Welsh/Kelman

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Welsh/Kelman

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1David1312
Mar 31, 2007, 6:17 pm

Irvine Welsh no doubt has talent, but what about the content of his books. Is dynamism and rhythm of language enough to make a book worthwhile? You read one or two of his books and think wow! this guy can write, but do I really want to spend my time reading about these deviants? James Kelman makes you think while Welsh gives you a buzz. Does he challenge you? Yes, but it's challenge you get on an amusement park ride. Kelman puts you in a familiar predicament and draws empathy from you. At least he does for me. Any thoughts?

2deargreenplace
Abr 4, 2007, 10:40 am

I really haven't read enough of either to give a qualified comment, I don't think. I read Trainspotting when it came out simply because I was living in Leith at the time, and thought it was different enough to try out The Acid House and Marabou Stork Nightmares afterwards. I gave up after that though. Not sure if it was because of the ickiness of some of it, or because I just got tired of his subject matter. It started to seem like he was just aiming for controversy all the time.

Kelman, I gave up with too, but halfway through the first book of his that I'd read. I'll try him again perhaps.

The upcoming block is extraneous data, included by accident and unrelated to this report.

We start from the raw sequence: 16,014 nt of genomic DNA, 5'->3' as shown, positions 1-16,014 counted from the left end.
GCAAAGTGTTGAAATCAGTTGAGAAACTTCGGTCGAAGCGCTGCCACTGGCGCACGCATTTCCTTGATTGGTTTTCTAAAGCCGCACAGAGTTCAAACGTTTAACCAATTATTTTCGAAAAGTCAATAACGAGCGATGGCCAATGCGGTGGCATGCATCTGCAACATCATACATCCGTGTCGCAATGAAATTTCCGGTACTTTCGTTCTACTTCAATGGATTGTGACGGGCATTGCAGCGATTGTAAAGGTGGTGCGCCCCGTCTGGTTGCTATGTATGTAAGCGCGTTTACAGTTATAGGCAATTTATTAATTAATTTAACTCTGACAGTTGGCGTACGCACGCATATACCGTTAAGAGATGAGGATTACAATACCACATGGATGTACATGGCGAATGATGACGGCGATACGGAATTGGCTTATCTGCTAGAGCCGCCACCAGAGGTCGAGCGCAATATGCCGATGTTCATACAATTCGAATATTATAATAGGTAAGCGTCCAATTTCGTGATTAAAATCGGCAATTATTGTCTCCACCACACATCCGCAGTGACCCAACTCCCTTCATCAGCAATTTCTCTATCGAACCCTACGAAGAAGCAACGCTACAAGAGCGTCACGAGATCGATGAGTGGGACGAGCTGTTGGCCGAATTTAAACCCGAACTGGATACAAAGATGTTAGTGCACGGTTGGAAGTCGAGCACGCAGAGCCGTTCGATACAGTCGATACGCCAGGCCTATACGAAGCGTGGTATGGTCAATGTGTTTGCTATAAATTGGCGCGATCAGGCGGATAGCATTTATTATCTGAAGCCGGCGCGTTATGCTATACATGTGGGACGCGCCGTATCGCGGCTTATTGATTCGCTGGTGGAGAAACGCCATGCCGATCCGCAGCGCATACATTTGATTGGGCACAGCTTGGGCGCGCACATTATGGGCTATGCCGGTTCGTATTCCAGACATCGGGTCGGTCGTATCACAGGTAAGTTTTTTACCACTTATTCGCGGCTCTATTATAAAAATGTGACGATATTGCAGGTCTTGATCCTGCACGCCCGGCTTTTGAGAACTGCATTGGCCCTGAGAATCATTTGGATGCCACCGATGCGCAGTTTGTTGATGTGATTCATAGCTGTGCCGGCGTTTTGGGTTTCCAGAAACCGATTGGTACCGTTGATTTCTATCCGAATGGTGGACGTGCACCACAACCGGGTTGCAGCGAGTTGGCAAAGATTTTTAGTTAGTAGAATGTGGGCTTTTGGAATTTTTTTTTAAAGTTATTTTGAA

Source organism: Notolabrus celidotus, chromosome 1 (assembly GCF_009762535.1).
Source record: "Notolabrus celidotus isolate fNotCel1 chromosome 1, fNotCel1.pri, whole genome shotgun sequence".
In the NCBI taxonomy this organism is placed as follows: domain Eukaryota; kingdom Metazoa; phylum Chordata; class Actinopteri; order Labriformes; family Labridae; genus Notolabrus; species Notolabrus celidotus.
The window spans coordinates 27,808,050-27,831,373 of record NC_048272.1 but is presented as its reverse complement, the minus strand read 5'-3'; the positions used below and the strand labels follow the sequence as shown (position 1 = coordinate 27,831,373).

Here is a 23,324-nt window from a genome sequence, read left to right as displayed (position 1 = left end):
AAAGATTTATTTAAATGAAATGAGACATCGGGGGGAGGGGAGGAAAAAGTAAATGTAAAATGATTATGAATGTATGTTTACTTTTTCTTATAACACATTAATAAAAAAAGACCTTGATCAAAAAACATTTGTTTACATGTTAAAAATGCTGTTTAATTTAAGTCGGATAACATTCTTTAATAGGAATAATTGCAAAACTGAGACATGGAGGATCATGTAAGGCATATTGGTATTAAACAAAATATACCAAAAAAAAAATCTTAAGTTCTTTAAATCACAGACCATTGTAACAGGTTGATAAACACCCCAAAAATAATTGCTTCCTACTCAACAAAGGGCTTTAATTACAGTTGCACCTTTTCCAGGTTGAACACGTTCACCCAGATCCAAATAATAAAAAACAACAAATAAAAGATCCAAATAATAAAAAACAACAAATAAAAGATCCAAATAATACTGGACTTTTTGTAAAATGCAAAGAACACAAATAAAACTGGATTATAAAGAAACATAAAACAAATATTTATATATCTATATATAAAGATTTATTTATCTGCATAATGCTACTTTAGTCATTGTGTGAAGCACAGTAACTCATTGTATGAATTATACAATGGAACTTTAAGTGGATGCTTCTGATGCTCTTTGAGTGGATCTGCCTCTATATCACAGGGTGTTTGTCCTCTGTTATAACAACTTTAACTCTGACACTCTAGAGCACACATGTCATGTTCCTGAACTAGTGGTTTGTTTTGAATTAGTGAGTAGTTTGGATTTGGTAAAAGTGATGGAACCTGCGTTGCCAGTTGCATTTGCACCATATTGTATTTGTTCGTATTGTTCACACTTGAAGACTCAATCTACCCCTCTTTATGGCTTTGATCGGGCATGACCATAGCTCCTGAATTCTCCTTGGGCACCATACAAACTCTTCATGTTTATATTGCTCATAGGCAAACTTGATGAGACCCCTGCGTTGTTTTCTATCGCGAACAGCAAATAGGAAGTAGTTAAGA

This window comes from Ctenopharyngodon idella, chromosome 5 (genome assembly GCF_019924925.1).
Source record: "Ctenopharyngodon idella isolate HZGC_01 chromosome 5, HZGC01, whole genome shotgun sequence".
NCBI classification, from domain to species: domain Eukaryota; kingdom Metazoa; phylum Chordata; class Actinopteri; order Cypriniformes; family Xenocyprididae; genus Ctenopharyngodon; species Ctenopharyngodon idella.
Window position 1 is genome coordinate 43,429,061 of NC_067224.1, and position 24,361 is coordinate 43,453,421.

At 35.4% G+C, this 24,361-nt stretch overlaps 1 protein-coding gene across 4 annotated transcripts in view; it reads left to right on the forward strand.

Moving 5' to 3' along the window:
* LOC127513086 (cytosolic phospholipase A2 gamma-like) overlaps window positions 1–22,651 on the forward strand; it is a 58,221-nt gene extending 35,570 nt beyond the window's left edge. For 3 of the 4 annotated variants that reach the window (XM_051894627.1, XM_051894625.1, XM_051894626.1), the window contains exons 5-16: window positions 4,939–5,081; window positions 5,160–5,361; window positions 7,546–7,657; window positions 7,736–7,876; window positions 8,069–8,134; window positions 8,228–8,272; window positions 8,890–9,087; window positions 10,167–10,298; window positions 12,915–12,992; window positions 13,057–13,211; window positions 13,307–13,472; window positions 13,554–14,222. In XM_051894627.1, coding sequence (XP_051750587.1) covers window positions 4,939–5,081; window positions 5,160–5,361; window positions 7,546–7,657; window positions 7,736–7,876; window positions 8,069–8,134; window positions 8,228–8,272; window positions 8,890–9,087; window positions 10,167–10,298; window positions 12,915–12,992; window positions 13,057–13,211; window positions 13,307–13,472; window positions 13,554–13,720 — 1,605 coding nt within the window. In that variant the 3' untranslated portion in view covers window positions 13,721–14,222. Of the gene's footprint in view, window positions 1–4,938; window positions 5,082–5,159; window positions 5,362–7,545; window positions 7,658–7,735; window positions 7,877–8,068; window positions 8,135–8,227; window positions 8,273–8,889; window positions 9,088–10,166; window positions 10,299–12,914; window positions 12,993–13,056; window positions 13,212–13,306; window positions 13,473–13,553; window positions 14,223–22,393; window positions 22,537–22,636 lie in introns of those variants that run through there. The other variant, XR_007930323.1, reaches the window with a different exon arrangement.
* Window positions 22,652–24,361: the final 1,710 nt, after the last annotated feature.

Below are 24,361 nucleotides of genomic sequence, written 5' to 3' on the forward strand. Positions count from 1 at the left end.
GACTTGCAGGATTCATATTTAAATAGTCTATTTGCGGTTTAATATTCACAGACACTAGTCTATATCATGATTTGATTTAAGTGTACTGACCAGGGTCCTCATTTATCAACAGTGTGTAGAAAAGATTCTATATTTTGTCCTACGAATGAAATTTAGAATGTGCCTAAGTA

3glabrous
Abr 19, 2007, 5:48 am

Hiya David,

Well, Irvine Welsh, ah disagree wi ye actually. Ah don't think he is a particularly good writer. Trainspotting ah really enjoyed 'cause it was funny and scabrous and scatological and aw that, and also because it gave voice tae folk who were under-represented in literature. Now, he bores me, though, he's just oot tae shock and that is'na enough for me. He does'nae take me in tae the heart, mind and soul of a character, the way Kelman does, there's no much empathy there or complexity, or subtlety, it's pretty sledgehammer style. Ah really admire what Kelman does, but ultimately it bores me, as well. He's too faithful tae his characters' consciousnesses for me, and it can aw get just too mundane, ah like a bit more fiction and a bit more spice, a bit more artifice, ah suppose, and escapism.

As far as Welsh is concerned, he just does'nae have the imagination, ah don't think. Compare iain Banks' The Bridge tae Marbabou Stork Nightmares, for example, and it's just laughable how pathetic Welsh is by comparison.

Anybody else anybody's read recently that they'd recommend?